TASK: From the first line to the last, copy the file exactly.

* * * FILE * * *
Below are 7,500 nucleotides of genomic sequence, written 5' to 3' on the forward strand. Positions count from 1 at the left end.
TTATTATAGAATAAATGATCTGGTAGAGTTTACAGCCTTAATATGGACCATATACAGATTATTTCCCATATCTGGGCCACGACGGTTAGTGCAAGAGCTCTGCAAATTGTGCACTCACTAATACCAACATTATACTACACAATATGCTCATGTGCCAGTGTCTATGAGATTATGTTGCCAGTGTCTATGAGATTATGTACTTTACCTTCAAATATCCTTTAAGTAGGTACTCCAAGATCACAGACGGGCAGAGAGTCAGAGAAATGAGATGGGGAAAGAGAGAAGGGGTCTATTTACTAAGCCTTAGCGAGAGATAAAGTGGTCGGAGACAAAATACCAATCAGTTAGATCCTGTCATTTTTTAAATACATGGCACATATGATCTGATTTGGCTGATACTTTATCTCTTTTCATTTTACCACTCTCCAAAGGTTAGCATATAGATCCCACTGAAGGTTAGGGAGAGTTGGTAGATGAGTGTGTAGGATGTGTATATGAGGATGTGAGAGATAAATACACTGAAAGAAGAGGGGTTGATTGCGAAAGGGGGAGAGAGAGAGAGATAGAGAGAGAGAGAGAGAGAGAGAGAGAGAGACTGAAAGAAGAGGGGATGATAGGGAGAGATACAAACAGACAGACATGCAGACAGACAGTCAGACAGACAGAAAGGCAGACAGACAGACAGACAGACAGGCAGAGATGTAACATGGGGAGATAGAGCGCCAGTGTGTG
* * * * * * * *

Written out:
Below are 7,500 nucleotides of genomic sequence, written 5' to 3' on the forward strand. Positions count from 1 at the left end.
TTATTATAGAATAAATGATCTGGTAGAGTTTACAGCCTTAATATGGACCATATACAGATTATTTCCCATATCTGGGCCACGACGGTTAGTGCAAGAGCTCTGCAAATTGTGCACTCACTAATACCAACATTATACTACACAATATGCTCATGTGCCAGTGTCTATGAGATTATGTTGCCAGTGTCTATGAGATTATGTACTTTACCTTCAAATATCCTTTAAGTAGGTACTCCAAGATCACAGACGGGCAGAGAGTCAGAGAAATGAGATGGGGAAAGAGAGAAGGGGTCTATTTACTAAGCCTTAGCGAGAGATAAAGTGGTCGGAGACAAAATACCAATCAGTTAGATCCTGTCATTTTTTAAATACATGGCACATATGATCTGATTTGGCTGATACTTTATCTCTTTTCATTTTACCACTCTCCAAAGGTTAGCATATAGATCCCACTGAAGGTTAGGGAGAGTTGGTAGATGAGTGTGTAGGATGTGTATATGAGGATGTGAGAGATAAATACACTGAAAGAAGAGGGGTTGATTGCGAAAGGGGGAGAGAGAGAGAGATAGAGAGAGAGAGAGAGAGAGAGAGAGAGAGACTGAAAGAAGAGGGGATGATAGGGAGAGATACAAACAGACAGACATGCAGACAGACAGTCAGACAGACAGAAAGGCAGACAGACAGACAGACAGACAGGCAGAGATGTAACATGGGGAGATAGAGCGCCAGTGTGTG